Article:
Learning networking skills proves vital to grads’ job search
Justin Decker and Dana Yanch are Mesa Community College graduates who have found that networking—on both the technical and personal sides—has resulted in lucrative career opportunities within east Valley companies.
Both grads attended MCC’s Network Academy, an initiative that offers hands-on training classes in computer networking, system administration, security and communications—collectively rated by the experts as some of the most in-demand technical-career fields.
Many local and national companies, including Insight Enterprises in Tempe, Avnet, Go-Daddy, General Dynamics and others, advertise for employees with these skills.
MCC administrators and instructors connect with these companies and design their classes to reflect what the workforce needs.
Bob Samson, one of the academy’s computer instructors, says there is a strong demand for employees with the skills taught as part of the ongoing academy curriculum.
“We are familiar with the workplace environment since we all had many years of practical experience before coming to teach at MCC,” Samson said. “The classes have labs involving hands-on activities with real equipment in simulated real-world scenarios.”
Instructors at the academy maintain ties to the field by bringing in guest lecturers, providing networking and job opportunities for students.
“Potential employers, some of whom took our classes, routinely contact us and ask us to forward job openings to the classes,” Samson said.
Former student Yanch, who earned an associate’s degree in Networking Administration in 2009, now works for Insight as a network architect. He said the program and instructors did a good job preparing him for employment.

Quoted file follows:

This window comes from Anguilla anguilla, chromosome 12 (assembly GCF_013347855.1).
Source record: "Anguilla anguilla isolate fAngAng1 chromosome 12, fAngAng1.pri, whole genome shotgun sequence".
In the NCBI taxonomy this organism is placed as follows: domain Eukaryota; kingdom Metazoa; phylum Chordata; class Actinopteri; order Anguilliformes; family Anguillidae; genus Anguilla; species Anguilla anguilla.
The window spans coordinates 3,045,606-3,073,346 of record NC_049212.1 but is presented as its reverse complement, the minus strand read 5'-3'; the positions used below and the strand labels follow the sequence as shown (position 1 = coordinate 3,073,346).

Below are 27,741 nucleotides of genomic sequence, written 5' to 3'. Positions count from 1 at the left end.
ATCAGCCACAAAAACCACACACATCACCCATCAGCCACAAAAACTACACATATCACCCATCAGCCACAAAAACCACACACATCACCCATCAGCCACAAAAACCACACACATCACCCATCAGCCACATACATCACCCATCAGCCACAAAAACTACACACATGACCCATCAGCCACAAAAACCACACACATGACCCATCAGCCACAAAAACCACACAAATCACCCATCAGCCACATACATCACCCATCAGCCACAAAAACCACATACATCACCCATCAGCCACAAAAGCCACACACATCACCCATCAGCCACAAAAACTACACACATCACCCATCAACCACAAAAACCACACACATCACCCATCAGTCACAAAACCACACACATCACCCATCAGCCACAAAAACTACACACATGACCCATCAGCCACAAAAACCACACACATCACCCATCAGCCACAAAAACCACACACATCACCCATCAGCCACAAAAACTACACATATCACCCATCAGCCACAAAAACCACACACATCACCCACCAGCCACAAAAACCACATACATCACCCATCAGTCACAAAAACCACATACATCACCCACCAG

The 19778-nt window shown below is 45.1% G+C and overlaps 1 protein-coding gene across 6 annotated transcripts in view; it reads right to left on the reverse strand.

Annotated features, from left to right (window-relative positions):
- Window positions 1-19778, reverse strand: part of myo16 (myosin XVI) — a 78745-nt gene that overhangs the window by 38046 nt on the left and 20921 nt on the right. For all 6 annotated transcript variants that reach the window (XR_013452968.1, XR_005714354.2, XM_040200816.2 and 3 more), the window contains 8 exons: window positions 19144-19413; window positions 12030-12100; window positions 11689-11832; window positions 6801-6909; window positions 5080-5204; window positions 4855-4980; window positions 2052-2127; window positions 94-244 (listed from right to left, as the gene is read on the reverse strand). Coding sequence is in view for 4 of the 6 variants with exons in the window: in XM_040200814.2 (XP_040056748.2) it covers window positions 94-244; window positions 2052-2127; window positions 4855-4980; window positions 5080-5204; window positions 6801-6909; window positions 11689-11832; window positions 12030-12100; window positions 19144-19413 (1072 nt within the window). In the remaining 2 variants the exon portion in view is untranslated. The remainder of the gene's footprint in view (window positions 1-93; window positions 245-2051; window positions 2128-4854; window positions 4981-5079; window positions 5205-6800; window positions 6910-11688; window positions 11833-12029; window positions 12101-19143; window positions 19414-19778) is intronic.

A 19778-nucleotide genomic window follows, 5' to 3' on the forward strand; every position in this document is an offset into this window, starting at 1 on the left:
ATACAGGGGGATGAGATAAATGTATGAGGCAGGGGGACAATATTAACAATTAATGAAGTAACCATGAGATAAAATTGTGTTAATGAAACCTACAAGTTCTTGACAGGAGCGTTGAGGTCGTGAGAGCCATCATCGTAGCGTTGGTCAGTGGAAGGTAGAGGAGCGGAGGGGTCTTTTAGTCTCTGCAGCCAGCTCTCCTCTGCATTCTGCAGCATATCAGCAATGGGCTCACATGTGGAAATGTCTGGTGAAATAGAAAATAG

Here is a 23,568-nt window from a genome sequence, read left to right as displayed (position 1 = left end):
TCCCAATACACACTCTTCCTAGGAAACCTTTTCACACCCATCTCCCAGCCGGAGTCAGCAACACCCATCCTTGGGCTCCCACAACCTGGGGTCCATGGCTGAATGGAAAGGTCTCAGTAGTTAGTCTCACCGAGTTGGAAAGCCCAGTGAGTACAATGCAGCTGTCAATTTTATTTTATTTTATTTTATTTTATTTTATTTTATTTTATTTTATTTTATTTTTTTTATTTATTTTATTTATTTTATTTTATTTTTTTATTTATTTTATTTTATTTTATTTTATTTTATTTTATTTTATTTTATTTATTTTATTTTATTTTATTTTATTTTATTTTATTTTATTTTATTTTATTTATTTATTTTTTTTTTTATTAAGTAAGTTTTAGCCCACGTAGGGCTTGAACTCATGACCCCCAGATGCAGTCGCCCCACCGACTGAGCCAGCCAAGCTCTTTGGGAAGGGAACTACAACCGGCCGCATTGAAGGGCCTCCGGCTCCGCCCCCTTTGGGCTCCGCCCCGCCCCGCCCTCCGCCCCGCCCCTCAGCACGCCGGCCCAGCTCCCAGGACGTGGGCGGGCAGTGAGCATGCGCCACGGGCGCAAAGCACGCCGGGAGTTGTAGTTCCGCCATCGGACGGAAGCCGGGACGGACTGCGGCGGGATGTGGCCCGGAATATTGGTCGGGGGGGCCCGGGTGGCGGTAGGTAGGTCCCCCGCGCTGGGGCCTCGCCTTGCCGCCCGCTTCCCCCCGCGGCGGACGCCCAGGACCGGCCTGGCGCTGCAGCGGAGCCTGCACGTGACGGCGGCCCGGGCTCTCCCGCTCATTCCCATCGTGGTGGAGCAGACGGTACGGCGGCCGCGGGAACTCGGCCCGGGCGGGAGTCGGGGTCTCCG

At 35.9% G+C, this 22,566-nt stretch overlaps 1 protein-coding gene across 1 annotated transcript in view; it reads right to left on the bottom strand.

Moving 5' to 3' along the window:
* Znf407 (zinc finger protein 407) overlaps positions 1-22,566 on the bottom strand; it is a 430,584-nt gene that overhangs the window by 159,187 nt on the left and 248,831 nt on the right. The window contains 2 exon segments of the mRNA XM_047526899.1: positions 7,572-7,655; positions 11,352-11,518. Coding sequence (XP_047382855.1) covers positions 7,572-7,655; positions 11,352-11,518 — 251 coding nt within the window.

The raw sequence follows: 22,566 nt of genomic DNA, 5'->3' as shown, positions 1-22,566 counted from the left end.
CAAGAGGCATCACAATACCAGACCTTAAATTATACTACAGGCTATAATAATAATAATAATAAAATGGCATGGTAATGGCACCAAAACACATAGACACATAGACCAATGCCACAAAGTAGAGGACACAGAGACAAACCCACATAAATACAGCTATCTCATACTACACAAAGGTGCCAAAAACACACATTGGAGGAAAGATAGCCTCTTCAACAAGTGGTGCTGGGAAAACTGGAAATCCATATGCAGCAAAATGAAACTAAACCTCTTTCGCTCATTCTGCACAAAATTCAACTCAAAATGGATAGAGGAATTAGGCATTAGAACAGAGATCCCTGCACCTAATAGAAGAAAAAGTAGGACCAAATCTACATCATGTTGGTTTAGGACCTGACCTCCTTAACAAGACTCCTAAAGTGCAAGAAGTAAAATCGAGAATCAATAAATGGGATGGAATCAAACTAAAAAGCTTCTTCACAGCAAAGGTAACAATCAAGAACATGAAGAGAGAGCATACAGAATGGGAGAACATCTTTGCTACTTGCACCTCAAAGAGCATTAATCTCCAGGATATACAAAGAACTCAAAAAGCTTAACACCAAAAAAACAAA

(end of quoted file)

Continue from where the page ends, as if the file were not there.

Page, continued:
“From the first day of classes it was obvious that the instructors teaching the classes had many years of field experience, which allowed the students to glean some very important hints, tips and habits before graduating,” Yanch said. “I felt completely prepared to hit the ground running when I was recruited into my first job after college.”
Yanch passed the rigorous Cisco CCIE certification on the first try (the average is three). The CCIE certification is one of the most sought-after certifications in the ICT industry, worldwide, and attracts substantial salaries.
“Since graduating in 2009, I have continually recommended the program to every person I have come across who has shown interest in the networking and systems administration field,” Yanch said. “I often go back to my old classes and give short presentations on how effective my training at MCC was.”
Many students who attend MCC’s Network Academy obtain internships as well. MCC student Justin Decker recently obtained his Cisco Certified Network Associate Certification, or CCNA, as a result of training from the academy.
Decker was a winner in the 2012 Avnet Tech Games, held at the University for Advancing Technology in Tempe, and is currently working at an internship at Avnet. His manager has told him there is a good chance he will be hired permanently.
“The internship at Avnet was mostly a result of winning the tech games,” Decker said. “Internships at Avnet are difficult to get because they are highly competitive and they provide a laundry list of learning benefits to the interns as well as various employment perks.”
Decker said he was also told by a hiring manager at Insight that MCC’s Network Academy is the best in the state.
“Not only that, but the low cost of community college tuition and the fact that books are entirely optional keeps the costs really low compared to other avenues of learning about networking,” Decker said.
MCC’s networking program is just one of more than 32 career and technical offerings with more than 150 associate degree and certificate of completion opportunities.
Phebe Blitz, dean of instruction for career and technical programs at MCC, said the current economy has many people seeking retraining for better job prospects as well as high school grads looking to obtain specific skills that will make them employable.
“People are more conscious about receiving training for specific skills,” Blitz said. “They are much more job-oriented.”
—Sally Mesarosh is a media relations representative in MCC’s Office of Institutional Advancement